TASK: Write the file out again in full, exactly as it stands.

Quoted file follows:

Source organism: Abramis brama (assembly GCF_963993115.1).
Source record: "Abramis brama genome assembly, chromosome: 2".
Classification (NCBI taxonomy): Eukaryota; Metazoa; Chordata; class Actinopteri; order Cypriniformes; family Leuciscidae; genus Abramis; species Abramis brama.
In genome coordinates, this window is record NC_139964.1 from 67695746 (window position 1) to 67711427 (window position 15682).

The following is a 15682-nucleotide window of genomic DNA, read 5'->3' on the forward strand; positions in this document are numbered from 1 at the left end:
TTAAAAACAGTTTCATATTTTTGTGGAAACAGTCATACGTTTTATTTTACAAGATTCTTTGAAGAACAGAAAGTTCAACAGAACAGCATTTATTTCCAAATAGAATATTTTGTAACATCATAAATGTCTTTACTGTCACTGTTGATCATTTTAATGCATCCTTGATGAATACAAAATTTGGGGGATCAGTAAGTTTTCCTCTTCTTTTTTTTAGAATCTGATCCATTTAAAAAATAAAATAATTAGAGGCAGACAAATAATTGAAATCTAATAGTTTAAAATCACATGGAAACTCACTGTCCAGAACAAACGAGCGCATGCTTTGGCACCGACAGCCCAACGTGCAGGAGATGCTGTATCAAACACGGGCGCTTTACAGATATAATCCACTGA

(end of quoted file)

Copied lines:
Source organism: Abramis brama (assembly GCF_963993115.1).
Source record: "Abramis brama genome assembly, chromosome: 2".
Classification (NCBI taxonomy): Eukaryota; Metazoa; Chordata; class Actinopteri; order Cypriniformes; family Leuciscidae; genus Abramis; species Abramis brama.
In genome coordinates, this window is record NC_139964.1 from 67695746 (window position 1) to 67711427 (window position 15682).

The following is a 15682-nucleotide window of genomic DNA, read 5'->3' on the forward strand; positions in this document are numbered from 1 at the left end:
TTAAAAACAGTTTCATATTTTTGTGGAAACAGTCATACGTTTTATTTTACAAGATTCTTTGAAGAACAGAAAGTTCAACAGAACAGCATTTATTTCCAAATAGAATATTTTGTAACATCATAAATGTCTTTACTGTCACTGTTGATCATTTTAATGCATCCTTGATGAATACAAAATTTGGGGGATCAGTAAGTTTTCCTCTTCTTTTTTTTAGAATCTGATCCATTTAAAAAATAAAATAATTAGAGGCAGACAAATAATTGAAATCTAATAGTTTAAAATCACATGGAAACTCACTGTCCAGAACAAACGAGCGCATGCTTTGGCACCGACAGCCCAACGTGCAGGAGATGCTGTATCAAACACGGGCGCTTTACAGATATAATCCACTGA